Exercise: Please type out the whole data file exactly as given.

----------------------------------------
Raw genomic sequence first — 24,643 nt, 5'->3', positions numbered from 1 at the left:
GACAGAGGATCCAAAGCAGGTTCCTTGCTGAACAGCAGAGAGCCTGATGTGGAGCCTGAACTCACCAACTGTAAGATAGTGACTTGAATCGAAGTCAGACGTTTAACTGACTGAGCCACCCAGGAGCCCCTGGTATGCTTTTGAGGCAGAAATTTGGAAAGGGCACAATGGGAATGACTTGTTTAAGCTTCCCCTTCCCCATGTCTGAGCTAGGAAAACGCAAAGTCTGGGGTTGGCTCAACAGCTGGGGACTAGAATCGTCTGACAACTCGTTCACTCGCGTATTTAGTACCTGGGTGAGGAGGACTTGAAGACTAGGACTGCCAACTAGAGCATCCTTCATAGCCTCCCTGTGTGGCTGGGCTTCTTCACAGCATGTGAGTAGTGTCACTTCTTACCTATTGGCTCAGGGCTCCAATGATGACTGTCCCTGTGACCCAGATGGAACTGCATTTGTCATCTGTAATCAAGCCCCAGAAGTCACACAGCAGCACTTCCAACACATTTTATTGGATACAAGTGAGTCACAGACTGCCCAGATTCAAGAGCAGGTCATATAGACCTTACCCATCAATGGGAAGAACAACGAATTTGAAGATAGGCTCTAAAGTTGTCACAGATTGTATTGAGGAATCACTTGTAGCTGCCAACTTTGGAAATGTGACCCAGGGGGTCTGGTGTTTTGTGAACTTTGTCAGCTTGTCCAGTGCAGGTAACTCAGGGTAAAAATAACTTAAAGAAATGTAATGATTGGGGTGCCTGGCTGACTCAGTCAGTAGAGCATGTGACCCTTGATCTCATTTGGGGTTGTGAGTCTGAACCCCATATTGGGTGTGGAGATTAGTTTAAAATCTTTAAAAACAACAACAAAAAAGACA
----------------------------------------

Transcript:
Raw genomic sequence first — 24,643 nt, 5'->3', positions numbered from 1 at the left:
GACAGAGGATCCAAAGCAGGTTCCTTGCTGAACAGCAGAGAGCCTGATGTGGAGCCTGAACTCACCAACTGTAAGATAGTGACTTGAATCGAAGTCAGACGTTTAACTGACTGAGCCACCCAGGAGCCCCTGGTATGCTTTTGAGGCAGAAATTTGGAAAGGGCACAATGGGAATGACTTGTTTAAGCTTCCCCTTCCCCATGTCTGAGCTAGGAAAACGCAAAGTCTGGGGTTGGCTCAACAGCTGGGGACTAGAATCGTCTGACAACTCGTTCACTCGCGTATTTAGTACCTGGGTGAGGAGGACTTGAAGACTAGGACTGCCAACTAGAGCATCCTTCATAGCCTCCCTGTGTGGCTGGGCTTCTTCACAGCATGTGAGTAGTGTCACTTCTTACCTATTGGCTCAGGGCTCCAATGATGACTGTCCCTGTGACCCAGATGGAACTGCATTTGTCATCTGTAATCAAGCCCCAGAAGTCACACAGCAGCACTTCCAACACATTTTATTGGATACAAGTGAGTCACAGACTGCCCAGATTCAAGAGCAGGTCATATAGACCTTACCCATCAATGGGAAGAACAACGAATTTGAAGATAGGCTCTAAAGTTGTCACAGATTGTATTGAGGAATCACTTGTAGCTGCCAACTTTGGAAATGTGACCCAGGGGGTCTGGTGTTTTGTGAACTTTGTCAGCTTGTCCAGTGCAGGTAACTCAGGGTAAAAATAACTTAAAGAAATGTAATGATTGGGGTGCCTGGCTGACTCAGTCAGTAGAGCATGTGACCCTTGATCTCATTTGGGGTTGTGAGTCTGAACCCCATATTGGGTGTGGAGATTAGTTTAAAATCTTTAAAAACAACAACAAAAAAGACA